Maui Family Suing State Claiming Mental Health Services Cut Off

Jul 22, 2019

A Maui family is suing two state departments, saying they violated federal law by cutting off essential mental health services for their daughter when she turned 18 years old.

The parents of Soleil "Kela" Feinberg filed suit against the Department of Health's Child and Adolescent Mental Health Division (CAMHD) and the Department of Human Services, charging they not only ended health services for their daughter, but also failed to provide enough follow-up resources.

Kela suffers from schizoaffective disorder. She has schizophrenia and she is bipolar.

When Kela turned 18, her parents say the state cut off her services at a residential treatment facility on the mainland, and she was forced to return home. Officials with CAMHD told the family that Kela wasn't eligible for treatment beecause of her age. According to the family's attorneys, this violated federal law.

"Federal law clearly requires the state to provide mental health services to kids on Medicaid until they turn 21," said Tom Helper of Lawyers for Equal Justice who is representing the family.

Her parents sought services for Kela from the state, but they say it didn't address her needs.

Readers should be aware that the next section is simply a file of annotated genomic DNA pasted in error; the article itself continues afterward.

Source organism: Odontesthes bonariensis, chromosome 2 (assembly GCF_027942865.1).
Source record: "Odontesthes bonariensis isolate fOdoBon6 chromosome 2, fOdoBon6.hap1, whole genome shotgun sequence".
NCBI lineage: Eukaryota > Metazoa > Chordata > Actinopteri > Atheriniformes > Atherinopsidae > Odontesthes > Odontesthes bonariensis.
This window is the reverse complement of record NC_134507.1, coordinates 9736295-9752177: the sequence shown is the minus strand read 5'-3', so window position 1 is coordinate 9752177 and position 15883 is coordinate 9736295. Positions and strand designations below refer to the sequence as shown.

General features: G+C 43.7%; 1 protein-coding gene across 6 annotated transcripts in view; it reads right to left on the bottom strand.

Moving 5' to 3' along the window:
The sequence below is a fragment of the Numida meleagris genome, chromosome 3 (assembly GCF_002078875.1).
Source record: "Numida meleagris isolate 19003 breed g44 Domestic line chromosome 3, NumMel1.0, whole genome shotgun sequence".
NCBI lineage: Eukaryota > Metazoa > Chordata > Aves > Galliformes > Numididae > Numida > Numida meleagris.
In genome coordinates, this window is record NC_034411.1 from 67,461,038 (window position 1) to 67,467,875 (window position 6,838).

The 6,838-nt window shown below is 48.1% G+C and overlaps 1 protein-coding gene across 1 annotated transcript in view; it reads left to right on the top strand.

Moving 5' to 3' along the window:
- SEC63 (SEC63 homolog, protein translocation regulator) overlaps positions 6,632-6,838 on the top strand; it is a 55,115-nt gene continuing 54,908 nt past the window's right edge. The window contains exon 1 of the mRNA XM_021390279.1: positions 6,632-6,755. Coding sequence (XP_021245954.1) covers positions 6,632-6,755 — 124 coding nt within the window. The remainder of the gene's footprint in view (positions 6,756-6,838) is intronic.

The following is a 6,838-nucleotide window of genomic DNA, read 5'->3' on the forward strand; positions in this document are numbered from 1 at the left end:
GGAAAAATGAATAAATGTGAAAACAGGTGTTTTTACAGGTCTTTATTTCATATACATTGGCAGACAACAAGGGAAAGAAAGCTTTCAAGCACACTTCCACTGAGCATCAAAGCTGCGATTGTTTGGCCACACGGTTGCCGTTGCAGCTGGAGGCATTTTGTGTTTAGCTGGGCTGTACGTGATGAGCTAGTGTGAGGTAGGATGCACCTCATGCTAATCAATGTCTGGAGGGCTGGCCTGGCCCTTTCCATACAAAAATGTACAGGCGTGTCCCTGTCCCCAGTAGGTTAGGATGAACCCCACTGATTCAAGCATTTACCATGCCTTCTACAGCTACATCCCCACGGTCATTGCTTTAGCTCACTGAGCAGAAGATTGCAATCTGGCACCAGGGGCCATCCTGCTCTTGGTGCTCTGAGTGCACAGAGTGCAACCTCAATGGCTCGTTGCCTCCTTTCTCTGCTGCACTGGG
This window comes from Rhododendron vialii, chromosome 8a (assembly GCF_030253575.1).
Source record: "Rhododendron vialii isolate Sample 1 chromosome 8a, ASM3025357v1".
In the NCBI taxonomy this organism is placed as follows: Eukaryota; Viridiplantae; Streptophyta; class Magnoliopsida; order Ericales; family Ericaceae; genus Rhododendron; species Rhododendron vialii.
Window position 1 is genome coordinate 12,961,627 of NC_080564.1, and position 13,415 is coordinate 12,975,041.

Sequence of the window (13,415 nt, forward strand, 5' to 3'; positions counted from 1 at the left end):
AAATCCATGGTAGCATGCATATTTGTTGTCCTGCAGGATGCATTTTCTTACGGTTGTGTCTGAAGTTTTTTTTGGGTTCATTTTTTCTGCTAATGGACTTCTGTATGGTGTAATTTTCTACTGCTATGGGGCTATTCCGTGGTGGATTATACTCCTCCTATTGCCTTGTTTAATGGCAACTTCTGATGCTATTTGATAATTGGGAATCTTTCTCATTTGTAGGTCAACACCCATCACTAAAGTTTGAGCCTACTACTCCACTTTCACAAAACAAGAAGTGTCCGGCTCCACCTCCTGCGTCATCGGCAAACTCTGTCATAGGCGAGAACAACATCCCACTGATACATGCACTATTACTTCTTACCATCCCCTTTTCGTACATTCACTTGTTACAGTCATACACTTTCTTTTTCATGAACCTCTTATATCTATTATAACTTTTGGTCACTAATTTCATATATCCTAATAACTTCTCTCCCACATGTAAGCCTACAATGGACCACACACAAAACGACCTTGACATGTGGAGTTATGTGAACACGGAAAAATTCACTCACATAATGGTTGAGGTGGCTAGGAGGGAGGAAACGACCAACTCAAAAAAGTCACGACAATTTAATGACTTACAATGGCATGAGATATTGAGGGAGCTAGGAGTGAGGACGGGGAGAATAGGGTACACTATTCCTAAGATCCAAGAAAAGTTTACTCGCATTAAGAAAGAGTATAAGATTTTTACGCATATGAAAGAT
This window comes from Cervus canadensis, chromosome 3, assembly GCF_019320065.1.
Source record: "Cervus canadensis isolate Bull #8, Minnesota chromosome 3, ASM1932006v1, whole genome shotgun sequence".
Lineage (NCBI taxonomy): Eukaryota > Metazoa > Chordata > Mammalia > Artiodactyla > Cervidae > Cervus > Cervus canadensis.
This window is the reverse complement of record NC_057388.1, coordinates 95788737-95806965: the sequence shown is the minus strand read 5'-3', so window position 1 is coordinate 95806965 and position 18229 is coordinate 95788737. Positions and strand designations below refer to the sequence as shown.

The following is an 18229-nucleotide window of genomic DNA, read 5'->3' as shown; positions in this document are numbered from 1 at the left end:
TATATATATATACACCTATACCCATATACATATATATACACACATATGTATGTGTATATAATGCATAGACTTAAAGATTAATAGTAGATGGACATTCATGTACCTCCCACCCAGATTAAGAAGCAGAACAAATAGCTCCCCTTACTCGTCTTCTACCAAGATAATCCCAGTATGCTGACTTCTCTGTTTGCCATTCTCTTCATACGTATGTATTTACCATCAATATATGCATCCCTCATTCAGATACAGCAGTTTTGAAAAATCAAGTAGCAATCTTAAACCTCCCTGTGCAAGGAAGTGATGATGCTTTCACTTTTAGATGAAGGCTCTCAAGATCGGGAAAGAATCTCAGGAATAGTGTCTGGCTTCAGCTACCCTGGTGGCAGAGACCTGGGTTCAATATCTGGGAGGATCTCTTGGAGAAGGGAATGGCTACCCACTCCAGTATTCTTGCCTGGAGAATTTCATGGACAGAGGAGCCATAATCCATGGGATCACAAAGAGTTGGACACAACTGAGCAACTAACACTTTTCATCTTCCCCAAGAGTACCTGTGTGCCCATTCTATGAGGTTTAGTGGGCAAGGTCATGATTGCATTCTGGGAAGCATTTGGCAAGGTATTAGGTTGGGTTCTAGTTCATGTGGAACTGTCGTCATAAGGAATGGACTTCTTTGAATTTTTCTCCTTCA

"There were literally no services in place. The treatment plan was call 9-1-1, I believe it was, two hours per week of in-home intensive therapist, and call the Crisis Line if you have problems that aren't 9-1-1 level," said Kela's father, David Feinberg. 

According to Kela's parents, the state told them it would provide services through another program. But they say those never materialized.

"Based on our experiences and our research, we believed that there are excellent treatment options on the mainland available to her," said Feinberg.

Kela's condition worsened over time, according to her parents, and they were forced to commit her to the Molokini mental health unit at Maui Memorial Hospital. She initially showed signs of improvement, and was later discharged -- only to later be recommitted. Kela was eventually moved to the Hawaii State Hospital in Kaneohe late last year. 

"If Kela had gotten the treatment she needed, none of this would have happened," said Kela's mother, Victoria.

Attorneys for the Feinbergs believe Kela's case is not an isolated one. They say the state's mental health system is broken for children, especially during the transition into adulthood.

"Although the law is clear that the state has to provide services until age 21, the state is routinely ending mental health services after age 18," said Victor Geminiani, executive director of Lawyers for Equal Justice.

"We believe that there are dozens or hundreds of other young people in Hawaii who are suffering because the state simply isn't doing what the law requires," he said.

The state Department of Health and Department of Human Services declined to comment on the pending litigation.